I understand why the top students in America study physics, chemistry, calculus and classic literature. The kids in this brainy group are the future professors, scientists, thinkers and engineers who will propel civilization forward. But why do we make B students sit through these same classes? That's like trying to train your cat to do your taxes—a waste of time and money. Wouldn't it make more sense to teach B students something useful, like entrepreneurship?
Adams then goes on to illustrate his idea with examples from his own college days. Adams was a pretty impressive wheeler-deeler. I really like this example of "buy-in". John D Cook isn't so sure that the B-students should neglect traditional subjects entirely, and I would agree with Cook. It is really the C- and D-students we are cruelly misserving.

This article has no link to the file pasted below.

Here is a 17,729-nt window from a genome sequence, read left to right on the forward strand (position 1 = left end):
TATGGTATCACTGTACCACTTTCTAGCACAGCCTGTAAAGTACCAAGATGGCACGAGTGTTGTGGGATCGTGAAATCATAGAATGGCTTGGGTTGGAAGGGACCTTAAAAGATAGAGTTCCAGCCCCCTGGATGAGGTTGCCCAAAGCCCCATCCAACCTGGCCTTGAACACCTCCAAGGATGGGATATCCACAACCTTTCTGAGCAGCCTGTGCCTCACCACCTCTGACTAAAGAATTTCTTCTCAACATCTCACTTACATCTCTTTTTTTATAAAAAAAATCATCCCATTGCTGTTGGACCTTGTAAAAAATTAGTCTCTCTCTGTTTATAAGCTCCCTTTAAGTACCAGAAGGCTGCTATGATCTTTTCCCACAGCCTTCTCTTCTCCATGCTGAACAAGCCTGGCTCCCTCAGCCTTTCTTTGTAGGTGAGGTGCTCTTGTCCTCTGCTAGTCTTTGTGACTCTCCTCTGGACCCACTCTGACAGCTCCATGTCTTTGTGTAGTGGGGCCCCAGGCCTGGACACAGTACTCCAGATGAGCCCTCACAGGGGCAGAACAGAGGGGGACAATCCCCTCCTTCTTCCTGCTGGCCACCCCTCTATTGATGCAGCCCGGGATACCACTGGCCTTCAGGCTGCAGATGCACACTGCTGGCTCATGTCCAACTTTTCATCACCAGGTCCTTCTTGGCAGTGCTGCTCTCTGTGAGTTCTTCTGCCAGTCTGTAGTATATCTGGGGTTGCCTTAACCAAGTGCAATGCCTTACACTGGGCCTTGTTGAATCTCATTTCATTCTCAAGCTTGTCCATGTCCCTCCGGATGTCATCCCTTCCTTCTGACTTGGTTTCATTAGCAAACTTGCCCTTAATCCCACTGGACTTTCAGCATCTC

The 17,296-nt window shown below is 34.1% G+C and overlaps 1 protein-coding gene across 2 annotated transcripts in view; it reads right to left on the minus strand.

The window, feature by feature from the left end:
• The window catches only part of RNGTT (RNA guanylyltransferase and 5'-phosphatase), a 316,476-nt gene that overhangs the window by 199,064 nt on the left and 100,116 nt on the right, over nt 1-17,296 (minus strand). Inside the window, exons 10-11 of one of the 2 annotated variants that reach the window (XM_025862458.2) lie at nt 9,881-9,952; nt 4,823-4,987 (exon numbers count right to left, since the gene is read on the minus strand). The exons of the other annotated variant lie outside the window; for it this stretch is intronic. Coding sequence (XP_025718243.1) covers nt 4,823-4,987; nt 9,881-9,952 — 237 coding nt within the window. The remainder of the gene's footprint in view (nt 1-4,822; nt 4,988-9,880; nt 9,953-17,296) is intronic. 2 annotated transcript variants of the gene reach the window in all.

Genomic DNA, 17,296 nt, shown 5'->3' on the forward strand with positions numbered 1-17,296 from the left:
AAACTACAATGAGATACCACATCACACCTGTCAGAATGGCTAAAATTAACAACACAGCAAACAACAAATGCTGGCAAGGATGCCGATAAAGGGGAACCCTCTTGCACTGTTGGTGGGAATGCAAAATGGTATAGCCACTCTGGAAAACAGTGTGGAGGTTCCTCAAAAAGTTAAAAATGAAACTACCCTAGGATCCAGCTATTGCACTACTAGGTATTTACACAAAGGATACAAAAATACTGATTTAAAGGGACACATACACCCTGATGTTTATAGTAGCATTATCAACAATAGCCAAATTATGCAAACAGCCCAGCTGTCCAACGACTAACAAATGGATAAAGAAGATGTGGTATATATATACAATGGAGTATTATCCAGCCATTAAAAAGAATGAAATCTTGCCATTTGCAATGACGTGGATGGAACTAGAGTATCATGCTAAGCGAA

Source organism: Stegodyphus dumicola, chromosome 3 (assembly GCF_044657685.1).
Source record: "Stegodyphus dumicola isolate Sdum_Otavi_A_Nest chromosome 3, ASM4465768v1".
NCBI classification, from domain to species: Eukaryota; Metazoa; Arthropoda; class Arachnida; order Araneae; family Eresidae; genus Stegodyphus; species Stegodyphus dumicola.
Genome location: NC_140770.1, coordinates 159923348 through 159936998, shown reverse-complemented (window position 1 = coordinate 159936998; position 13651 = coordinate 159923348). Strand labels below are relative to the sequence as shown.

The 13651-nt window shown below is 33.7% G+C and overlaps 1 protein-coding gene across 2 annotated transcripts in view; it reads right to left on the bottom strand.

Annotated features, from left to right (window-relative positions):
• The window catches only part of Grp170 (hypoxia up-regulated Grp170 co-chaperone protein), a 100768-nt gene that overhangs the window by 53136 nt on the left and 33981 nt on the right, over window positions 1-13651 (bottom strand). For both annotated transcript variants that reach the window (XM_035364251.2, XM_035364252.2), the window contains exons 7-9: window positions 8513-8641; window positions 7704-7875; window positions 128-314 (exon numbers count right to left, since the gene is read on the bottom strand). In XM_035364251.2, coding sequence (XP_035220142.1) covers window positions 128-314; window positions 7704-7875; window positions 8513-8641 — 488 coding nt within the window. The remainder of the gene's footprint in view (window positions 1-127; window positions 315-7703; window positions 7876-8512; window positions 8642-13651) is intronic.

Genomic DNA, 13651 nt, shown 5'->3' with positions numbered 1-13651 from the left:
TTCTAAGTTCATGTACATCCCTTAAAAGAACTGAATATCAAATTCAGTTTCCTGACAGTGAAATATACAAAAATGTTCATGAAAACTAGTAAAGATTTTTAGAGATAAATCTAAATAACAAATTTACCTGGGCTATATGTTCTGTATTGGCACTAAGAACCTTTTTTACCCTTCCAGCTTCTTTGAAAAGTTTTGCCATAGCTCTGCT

Adams story resonated with me because I also made my own education in college apart from the course of study I had selected. Northern Arizona University was probably a poor fit for my academic abilities, but I would likely have foundered in a more rigorous environment due to my low Conscientiousness. What this meant was I had a lot of time to kill, so I spent it reading and doing some volunteer work for the speech and debate team at my high school. My real education in college largely occurred outside the classroom.